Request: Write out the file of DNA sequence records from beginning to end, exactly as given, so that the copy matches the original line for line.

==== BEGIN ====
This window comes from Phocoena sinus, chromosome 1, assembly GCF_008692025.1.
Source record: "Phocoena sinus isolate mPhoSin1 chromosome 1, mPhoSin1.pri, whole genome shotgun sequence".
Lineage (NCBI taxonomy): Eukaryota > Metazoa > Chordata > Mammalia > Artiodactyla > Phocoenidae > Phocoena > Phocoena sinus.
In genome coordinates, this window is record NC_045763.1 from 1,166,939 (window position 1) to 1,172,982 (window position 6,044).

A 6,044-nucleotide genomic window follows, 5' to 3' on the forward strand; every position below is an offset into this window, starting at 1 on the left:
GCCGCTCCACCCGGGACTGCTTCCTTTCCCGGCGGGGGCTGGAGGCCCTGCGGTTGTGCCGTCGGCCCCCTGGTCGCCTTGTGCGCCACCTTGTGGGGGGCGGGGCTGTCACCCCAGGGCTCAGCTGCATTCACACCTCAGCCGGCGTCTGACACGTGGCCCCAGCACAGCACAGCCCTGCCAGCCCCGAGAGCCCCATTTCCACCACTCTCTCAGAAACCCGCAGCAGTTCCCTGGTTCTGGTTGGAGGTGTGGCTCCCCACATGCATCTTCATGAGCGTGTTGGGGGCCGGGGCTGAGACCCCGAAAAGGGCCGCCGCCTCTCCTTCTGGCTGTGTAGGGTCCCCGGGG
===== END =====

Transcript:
This window comes from Phocoena sinus, chromosome 1, assembly GCF_008692025.1.
Source record: "Phocoena sinus isolate mPhoSin1 chromosome 1, mPhoSin1.pri, whole genome shotgun sequence".
Lineage (NCBI taxonomy): Eukaryota > Metazoa > Chordata > Mammalia > Artiodactyla > Phocoenidae > Phocoena > Phocoena sinus.
In genome coordinates, this window is record NC_045763.1 from 1,166,939 (window position 1) to 1,172,982 (window position 6,044).

A 6,044-nucleotide genomic window follows, 5' to 3' on the forward strand; every position below is an offset into this window, starting at 1 on the left:
GCCGCTCCACCCGGGACTGCTTCCTTTCCCGGCGGGGGCTGGAGGCCCTGCGGTTGTGCCGTCGGCCCCCTGGTCGCCTTGTGCGCCACCTTGTGGGGGGCGGGGCTGTCACCCCAGGGCTCAGCTGCATTCACACCTCAGCCGGCGTCTGACACGTGGCCCCAGCACAGCACAGCCCTGCCAGCCCCGAGAGCCCCATTTCCACCACTCTCTCAGAAACCCGCAGCAGTTCCCTGGTTCTGGTTGGAGGTGTGGCTCCCCACATGCATCTTCATGAGCGTGTTGGGGGCCGGGGCTGAGACCCCGAAAAGGGCCGCCGCCTCTCCTTCTGGCTGTGTAGGGTCCCCGGGG